Member Voices: Insights From AACTE Workshop Inform Use of edTPA for Developing Equitable Teaching Practice
The views expressed in this post do not necessarily reflect the views of AACTE.
At the College of Education at Minnesota State University, Mankato (MNSU), our strategic vision is to inspire lifelong learning and professional engagement through racial consciousness, social justice, and inclusion within a global context. Our collective energy as a faculty is spent engaging in conversations, professional development, and research to ensure that our instructional approaches foster cultural proficiency in our teacher candidates.
To enhance that collective learning, several MNSU faculty attended the “edTPA and Equity” strand during the August AACTE Quality Support Workshop held in Minneapolis. The sessions, facilitated by teams of local teacher educators and national experts, examined how edTPA constructs address equitable teaching and learning practices and considered how candidates can engage in the assessment as a reflective opportunity to learn about equitable teaching practices.
As a result of this participatory learning at the AACTE workshop, MNSU faculty are now able to provide professional development for their colleagues as well as incorporate the practice of developing equitable instructional practices with their teacher candidates.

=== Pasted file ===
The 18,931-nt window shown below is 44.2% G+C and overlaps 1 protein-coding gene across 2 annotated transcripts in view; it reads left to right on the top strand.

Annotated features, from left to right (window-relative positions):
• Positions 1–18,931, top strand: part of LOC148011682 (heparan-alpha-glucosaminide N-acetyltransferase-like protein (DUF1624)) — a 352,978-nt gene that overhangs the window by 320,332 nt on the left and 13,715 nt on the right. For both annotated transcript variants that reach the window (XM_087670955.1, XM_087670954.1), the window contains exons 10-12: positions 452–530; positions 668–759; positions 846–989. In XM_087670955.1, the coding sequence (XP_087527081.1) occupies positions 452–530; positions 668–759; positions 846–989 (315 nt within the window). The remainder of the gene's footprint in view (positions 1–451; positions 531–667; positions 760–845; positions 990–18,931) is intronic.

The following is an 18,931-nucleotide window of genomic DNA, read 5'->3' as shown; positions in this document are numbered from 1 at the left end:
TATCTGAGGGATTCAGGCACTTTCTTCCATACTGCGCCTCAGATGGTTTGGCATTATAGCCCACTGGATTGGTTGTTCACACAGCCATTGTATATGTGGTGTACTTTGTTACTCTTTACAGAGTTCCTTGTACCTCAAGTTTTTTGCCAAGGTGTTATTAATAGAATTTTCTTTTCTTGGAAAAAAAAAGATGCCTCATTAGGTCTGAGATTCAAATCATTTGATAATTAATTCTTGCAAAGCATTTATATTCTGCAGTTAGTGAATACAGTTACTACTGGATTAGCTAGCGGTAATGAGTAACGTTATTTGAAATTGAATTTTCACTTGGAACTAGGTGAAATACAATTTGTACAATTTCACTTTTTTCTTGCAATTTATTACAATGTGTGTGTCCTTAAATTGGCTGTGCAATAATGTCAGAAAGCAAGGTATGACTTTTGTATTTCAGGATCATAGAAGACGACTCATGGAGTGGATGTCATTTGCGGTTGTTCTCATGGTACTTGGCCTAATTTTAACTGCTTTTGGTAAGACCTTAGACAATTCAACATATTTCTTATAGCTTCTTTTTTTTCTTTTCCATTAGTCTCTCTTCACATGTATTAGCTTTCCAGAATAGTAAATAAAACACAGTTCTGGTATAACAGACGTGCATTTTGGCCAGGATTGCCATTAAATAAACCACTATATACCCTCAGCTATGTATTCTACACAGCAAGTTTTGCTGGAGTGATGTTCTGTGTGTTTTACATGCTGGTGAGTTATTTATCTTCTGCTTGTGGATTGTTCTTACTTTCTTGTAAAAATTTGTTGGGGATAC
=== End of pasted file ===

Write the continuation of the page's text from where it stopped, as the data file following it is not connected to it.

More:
The edTPA cycle of effective teaching begins with the context for learning and getting to know the students; from there, all planning, instruction, and assessment should be justified through that asset lens. We know that a focus on developing personal cultural proficiency impacts our candidates’ ability to plan for differentiated, equitable instruction and assessment. That enhanced cultural competency is directly reflected in their success with edTPA. (In fact, the Minnesota State Board of Teaching recently recognized the MNSU College of Education as having the highest overall edTPA scores in the state.)
The key to this success is that edTPA is deeply embedded in all of our work. Our elementary program faculty chose to utilize edTPA to analyze the program quality for our university’s assessment of student learning, and we have identified it as one of our core assessments for state-level accreditation. edTPA provides us with a comprehensive view of how our candidates demonstrate knowledge and skills in planning effective lessons and assessments that meet the needs of diverse learners, enacting equitable instruction, and assessing student learning through an asset lens at the end of the program.
Our message to our candidates is simple: Understanding the edTPA cycle of effective teaching not only prepares them to succeed on the assessment, but is best practice for student learning. The AACTE Quality Support Workshop gave us new practices and tools to best teach that cycle.
Lori Piowlski is associate professor in the Department of Elementary and Early Childhood Education; Elizabeth S. Finsness is director of the Office of Field and International Experience; and Karen Colum is associate professor of STEM education/elementary mathematics and chair of the Department of Elementary and Early Childhood at MNSU.